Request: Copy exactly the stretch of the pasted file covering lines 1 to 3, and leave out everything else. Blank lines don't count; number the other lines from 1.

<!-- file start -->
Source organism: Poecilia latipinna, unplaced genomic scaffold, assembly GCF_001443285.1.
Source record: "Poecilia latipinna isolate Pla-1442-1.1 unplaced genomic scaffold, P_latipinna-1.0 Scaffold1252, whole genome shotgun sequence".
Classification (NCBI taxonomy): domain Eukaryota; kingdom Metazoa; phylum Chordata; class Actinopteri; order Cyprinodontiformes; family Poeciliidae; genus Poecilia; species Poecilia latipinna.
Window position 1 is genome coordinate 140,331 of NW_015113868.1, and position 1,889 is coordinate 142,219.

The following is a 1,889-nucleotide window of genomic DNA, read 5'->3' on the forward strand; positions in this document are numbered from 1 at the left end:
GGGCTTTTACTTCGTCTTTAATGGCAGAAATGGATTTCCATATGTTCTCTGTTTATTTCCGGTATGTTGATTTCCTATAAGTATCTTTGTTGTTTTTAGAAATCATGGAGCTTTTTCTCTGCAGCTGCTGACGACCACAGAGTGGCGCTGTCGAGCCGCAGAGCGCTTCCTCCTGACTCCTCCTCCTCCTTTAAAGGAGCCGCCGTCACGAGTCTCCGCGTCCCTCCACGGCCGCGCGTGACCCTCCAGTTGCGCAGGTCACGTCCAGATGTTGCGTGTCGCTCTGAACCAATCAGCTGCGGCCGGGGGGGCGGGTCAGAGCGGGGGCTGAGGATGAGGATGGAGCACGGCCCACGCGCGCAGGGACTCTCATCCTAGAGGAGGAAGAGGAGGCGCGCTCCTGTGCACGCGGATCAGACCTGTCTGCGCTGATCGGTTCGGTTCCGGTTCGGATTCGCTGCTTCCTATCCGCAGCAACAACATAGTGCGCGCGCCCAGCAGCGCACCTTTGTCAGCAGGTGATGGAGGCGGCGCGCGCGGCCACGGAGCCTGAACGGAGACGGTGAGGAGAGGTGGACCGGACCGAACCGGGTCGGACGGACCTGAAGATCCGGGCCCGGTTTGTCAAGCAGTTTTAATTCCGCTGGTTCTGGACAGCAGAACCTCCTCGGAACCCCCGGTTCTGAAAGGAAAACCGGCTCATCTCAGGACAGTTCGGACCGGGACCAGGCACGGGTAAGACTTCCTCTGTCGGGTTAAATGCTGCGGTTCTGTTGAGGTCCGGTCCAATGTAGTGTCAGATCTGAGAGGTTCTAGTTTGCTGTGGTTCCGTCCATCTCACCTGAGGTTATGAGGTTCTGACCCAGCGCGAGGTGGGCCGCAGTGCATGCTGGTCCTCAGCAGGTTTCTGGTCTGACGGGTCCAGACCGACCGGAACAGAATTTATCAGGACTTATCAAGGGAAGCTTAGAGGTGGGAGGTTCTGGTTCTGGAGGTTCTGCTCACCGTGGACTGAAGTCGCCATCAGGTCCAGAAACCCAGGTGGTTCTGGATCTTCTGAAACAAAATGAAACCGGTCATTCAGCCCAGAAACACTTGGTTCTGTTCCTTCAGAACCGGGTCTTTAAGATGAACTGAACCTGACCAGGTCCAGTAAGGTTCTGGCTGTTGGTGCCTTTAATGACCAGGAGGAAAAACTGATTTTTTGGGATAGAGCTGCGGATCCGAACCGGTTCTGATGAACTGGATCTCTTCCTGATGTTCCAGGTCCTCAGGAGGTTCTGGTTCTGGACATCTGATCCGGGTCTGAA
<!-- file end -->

Source organism: Poecilia latipinna, unplaced genomic scaffold, assembly GCF_001443285.1.
Source record: "Poecilia latipinna isolate Pla-1442-1.1 unplaced genomic scaffold, P_latipinna-1.0 Scaffold1252, whole genome shotgun sequence".
Classification (NCBI taxonomy): domain Eukaryota; kingdom Metazoa; phylum Chordata; class Actinopteri; order Cyprinodontiformes; family Poeciliidae; genus Poecilia; species Poecilia latipinna.